Excited humans crowd the railings of a Washington State ferry to point and shout to each other about what they see in the water. Dark, smooth, wet, and glistening, the rounded shapes of orcas, sometimes called killer whales, curve up from the water’s surface, their blade-like dorsal fins erect as they forge ahead. 
photo by Howard Garrett
 These elegant creatures, if they chose to do so, could leap in graceful arcs and twist their white undersides toward the sun, let out their haunting high-pitched cries, or dive below. But at the moment, they travel, showing just enough of themselves to mark their passage through the Salish Sea, the combined waters of Puget Sound, the Strait of Juan de Fuca, and the Strait of Georgia. In this delicate ecosystem— increasingly endangered by the effects of human activity—they forage for salmon and communicate with each other in distinct dialects we cannot understand.
If your curiosity about orcas goes beyond snapping a digital photo, you might want to connect with like-minded people at an exciting workshop happening this coming weekend. “Ways of Whales,” will be presented on Saturday, Jan. 26, 2013 by Orca Network, a 502 (c) (3) non-profit that, according to their mission statement, is”… dedicated to raising awareness about the whales of the Pacific Northwest, and the importance of providing them healthy and safe habitat.” Fortunately, a growing number of people do care. This popular workshop, now in its tenth year, is the perfect place to begin or expand your knowledge of our region’s whales.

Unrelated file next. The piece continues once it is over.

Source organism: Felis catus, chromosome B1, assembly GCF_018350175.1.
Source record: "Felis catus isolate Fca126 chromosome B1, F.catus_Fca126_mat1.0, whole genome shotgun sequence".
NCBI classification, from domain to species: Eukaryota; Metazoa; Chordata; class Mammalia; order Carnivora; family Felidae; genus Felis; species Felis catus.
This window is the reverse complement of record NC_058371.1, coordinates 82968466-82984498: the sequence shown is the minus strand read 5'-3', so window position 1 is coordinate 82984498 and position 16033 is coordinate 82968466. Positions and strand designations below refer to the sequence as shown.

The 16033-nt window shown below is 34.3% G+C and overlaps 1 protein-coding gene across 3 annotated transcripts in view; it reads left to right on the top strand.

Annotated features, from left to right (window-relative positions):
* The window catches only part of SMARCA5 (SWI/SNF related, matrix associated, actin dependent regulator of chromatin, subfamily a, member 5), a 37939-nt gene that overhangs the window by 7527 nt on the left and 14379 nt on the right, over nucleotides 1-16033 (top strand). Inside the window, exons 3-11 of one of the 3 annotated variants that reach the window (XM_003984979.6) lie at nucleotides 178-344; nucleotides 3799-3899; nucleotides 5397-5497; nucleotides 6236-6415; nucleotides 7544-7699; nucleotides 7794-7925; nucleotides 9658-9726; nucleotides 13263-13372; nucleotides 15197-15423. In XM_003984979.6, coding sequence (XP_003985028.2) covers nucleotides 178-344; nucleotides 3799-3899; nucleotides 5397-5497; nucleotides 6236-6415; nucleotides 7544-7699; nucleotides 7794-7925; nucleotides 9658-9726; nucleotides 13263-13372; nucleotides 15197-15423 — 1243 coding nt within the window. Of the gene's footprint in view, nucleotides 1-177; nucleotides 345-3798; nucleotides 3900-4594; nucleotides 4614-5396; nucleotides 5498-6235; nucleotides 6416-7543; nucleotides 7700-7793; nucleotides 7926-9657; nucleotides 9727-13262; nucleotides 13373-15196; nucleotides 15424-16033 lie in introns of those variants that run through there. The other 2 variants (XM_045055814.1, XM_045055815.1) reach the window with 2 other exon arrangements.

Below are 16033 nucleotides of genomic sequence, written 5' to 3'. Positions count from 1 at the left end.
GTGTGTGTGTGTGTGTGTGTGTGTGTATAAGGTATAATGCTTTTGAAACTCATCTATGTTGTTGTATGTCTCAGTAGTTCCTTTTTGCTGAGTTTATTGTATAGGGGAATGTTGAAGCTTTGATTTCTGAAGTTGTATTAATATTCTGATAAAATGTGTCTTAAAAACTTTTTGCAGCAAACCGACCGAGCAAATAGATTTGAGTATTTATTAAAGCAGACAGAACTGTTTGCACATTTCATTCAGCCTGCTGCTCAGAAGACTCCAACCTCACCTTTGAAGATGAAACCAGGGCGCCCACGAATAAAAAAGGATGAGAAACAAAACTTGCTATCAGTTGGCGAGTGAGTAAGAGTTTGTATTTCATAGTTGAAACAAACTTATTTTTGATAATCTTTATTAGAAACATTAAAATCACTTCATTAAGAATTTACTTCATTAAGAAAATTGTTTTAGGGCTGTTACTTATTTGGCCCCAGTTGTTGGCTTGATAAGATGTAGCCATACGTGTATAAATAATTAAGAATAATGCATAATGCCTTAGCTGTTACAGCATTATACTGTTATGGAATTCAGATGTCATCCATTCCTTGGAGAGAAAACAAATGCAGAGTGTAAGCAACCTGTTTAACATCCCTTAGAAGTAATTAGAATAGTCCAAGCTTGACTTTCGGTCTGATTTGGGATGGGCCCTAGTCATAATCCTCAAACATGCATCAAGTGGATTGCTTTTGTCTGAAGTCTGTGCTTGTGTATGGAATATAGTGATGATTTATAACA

Photo by Howard Garrett

Howard Garrett and Susan Berta co-founded Orca Network and devote themselves to this cause. Garrett, the board chairman, is also the photographer who provided the beautiful images in this post. When I contacted them to learn more, he and Berta eagerly shared photos and information for the benefit of readers of Good Life Northwest and hope many of you will attend.
“The ‘Ways of WhalesWorkshop’ is intended to offer a chance for people interested in whales, from any vantage point, to hear directly from whale researchers and experts about their findings and experiences,” Garrett said. “It’s a chance to ask questions and hear personal insights from a variety of areas of expertise, and it’s a chance to meet lots of other people who share our interest and passion to learn more about whales, especially the orcas that live among us.”

And they do live right among us. I've even seen orcas while dining at Anthony's restaurant at Point Defiance in Tacoma.